Brixton, Gauteng

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Brixton
Brixton is located in Gauteng
Brixton
Brixton
Brixton is located in South Africa
Brixton
Brixton
Coordinates: 26°11′S 28°0′E / 26.183°S 28.000°E / -26.183; 28.000Coordinates: 26°11′S 28°0′E / 26.183°S 28.000°E / -26.183; 28.000
CountrySouth Africa
ProvinceGauteng
MunicipalityCity of Johannesburg
Main PlaceJohannesburg
Established1902
Area
 • Total0.56 km2 (0.22 sq mi)
Population
(2011)[1]
 • Total4,067
 • Density7,300/km2 (19,000/sq mi)
Racial makeup (2011)
 • Black African75.2%
 • Coloured7.5%
 • Indian/Asian6.7%
 • White9.2%
 • Other1.4%
First languages (2011)
 • English26.4%
 • Zulu12.8%
 • Tswana12.8%
 • Afrikaans10.0%
 • Other38.0%
Time zoneUTC+2 (SAST)
Postal code (street)
2092
PO box
2019
Sentech Tower

Brixton is a predominantly working class suburb of Johannesburg, South Africa. It is the site of the landmark Sentech Tower, and is near the suburbs of Auckland Park and Melville.

History[edit]

The suburb of Brixton was first surveyed in 1902 from a portion of the farm Braamfontein. The suburb was named after the Brixton suburb in London[2] with many of the area's streets taking their names from districts in the British capital. The ridge on which the area was developed in the early 20th century offers a panoramic view of most surrounding areas of Johannesburg. Brixton consists of wide, neat streets containing some 980 houses, many of which are traditional semi-detached homes with low set walls.

Architecture[edit]

The suburb possesses several distinctive churches, with one having been built by Sir Herbert Baker and Frank Fleming. A few Brixton houses have been declared provincial heritage sites.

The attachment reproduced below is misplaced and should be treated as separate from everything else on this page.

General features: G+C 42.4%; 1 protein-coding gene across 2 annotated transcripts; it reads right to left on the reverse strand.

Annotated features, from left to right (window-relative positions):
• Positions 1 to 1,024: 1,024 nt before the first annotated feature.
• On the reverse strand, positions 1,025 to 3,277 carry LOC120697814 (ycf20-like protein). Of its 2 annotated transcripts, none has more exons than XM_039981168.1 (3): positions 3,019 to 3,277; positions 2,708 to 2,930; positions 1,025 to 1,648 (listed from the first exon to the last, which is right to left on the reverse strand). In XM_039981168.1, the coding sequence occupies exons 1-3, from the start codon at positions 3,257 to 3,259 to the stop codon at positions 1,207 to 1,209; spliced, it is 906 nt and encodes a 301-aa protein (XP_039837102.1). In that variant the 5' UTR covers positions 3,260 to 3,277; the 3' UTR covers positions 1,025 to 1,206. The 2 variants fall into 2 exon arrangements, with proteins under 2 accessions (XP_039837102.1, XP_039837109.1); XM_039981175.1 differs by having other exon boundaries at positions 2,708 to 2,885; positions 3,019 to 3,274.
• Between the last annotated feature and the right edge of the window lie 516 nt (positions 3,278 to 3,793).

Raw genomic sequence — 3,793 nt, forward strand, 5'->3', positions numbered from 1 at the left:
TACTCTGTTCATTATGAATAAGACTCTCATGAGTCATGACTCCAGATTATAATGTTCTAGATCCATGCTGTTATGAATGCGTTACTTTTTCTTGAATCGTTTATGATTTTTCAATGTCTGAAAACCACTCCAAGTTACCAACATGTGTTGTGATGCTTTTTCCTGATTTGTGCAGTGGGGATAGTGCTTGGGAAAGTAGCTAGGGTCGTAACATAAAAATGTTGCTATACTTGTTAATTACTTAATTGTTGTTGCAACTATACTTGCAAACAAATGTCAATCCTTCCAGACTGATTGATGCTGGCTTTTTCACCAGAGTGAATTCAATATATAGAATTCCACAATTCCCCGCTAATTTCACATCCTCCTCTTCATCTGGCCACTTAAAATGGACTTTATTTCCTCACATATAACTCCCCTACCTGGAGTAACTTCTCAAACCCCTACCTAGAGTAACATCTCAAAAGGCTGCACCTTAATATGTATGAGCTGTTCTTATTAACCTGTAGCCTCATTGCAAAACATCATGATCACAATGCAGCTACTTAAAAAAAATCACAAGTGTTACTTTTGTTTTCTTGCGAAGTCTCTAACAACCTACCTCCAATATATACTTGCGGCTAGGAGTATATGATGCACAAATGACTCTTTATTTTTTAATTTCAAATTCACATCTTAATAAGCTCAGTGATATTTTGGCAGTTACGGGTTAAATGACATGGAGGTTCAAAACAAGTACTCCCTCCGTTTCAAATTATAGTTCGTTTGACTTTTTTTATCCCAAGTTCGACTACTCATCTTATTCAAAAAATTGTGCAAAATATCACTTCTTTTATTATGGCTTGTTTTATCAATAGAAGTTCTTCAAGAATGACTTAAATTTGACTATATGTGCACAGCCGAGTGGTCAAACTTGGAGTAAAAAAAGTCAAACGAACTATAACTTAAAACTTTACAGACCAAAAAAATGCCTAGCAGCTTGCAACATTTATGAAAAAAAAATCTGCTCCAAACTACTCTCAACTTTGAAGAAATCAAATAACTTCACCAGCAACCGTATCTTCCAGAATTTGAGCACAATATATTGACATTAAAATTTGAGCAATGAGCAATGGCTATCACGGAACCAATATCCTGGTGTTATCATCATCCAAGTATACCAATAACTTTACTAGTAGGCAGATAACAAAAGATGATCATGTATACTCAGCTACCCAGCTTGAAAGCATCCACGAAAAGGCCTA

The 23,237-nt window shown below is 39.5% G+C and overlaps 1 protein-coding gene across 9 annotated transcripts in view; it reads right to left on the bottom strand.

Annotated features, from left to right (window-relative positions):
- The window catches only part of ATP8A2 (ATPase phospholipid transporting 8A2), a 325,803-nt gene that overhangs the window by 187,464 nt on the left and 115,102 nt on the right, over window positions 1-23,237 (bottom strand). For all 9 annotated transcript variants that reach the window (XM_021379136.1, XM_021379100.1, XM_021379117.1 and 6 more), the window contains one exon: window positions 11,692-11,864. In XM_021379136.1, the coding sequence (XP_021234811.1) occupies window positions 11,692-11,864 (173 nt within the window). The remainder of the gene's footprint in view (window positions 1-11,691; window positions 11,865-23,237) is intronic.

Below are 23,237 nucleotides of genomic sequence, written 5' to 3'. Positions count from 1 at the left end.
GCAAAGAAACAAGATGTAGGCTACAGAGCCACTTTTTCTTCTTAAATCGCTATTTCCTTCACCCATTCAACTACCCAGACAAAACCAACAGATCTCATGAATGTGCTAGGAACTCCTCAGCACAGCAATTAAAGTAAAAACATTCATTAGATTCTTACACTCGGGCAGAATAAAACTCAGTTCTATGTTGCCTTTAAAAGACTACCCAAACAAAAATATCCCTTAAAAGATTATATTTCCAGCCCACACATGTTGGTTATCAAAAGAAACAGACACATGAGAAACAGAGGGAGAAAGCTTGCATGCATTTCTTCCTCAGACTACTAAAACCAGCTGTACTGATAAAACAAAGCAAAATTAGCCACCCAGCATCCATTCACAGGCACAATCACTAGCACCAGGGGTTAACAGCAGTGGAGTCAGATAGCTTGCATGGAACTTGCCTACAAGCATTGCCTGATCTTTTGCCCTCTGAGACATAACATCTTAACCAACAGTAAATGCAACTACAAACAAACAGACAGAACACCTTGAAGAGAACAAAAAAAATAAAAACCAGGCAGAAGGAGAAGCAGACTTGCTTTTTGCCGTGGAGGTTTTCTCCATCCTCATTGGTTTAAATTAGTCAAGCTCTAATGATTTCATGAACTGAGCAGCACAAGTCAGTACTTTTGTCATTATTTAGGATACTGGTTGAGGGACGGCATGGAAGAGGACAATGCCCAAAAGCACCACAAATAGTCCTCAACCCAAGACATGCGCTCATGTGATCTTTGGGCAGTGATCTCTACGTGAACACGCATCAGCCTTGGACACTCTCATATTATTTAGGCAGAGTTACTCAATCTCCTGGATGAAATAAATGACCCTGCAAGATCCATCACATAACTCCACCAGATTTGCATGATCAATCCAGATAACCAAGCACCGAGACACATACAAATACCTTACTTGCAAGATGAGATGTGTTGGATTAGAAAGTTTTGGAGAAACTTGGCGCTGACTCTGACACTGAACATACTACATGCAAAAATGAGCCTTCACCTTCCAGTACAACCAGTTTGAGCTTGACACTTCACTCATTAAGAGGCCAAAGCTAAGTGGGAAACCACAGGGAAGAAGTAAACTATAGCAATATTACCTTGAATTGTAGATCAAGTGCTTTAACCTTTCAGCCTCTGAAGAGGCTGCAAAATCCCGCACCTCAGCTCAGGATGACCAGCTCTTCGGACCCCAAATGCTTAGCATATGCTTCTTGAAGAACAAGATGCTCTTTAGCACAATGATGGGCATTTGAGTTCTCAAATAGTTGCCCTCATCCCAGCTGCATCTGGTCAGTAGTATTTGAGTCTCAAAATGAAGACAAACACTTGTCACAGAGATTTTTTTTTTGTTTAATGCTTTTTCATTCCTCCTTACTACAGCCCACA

The area also features one of the largest cemeteries in Johannesburg. Laid out in 1912, Brixton Cemetery has a historic Hindu crematorium which was organised by Mahatma Gandhi shortly before his departure from South Africa in 1914.

The commanding Sentech Tower overlooks the area. Built in 1962, the tower is used for broadcasting television and radio stations across the country. The tower once featured a restaurant at its top, but this was closed in 1982 due to political tensions.

Kingston Frost Park[edit]

The area is also home to the Kingston Frost Park. Originally called the Brixton Park when it was laid out in 1925, the park was renamed the Kingston Frost Park in 1939 in honor of the Johannesburg city councillor, AC Kingston Frost. Visitors to the park are greeted with a tall beacon commemorating those who died in World War I.

Gentrification[edit]

The image of the Brixton Central Business District is still perceived as negative. The area's disheveled High Street stores still lack business investors and parking and entertainment venues remain scarce.

Brixton has traditionally been a working class suburb, but has seen an influx of a few professionals in recent years. The area's low property prices and the ridge's panoramic views have attracted new residents to the area although there are many areas that are perceived as dilapidated and overcrowded. There is also an extremely large, ever growing student population which attend the nearby University of the Witwatersrand and University of Johannesburg.

References[edit]

Brixton, the Caring Suburb[3] The city's history[4]

  1. ^ a b c d "Sub Place Brixton". Census 2011.
  2. ^ Raper, Peter E.; Moller, Lucie A.; du Plessis, Theodorus L. (2014). Dictionary of Southern African Place Names. Jonathan Ball Publishers. p. 1412. ISBN 9781868425501.
  3. ^ http://www.joburg.org.za/index.php?option=com_content&view=article&id=6682:brixton-the-caring-suburb&catid=106:suburbs&Itemid=188
  4. ^ http://www.joburg.org.za/index.php?option=com_content&view=article&id=246:brixton-cemetery-hosts-citys-history&catid=38&Itemid=51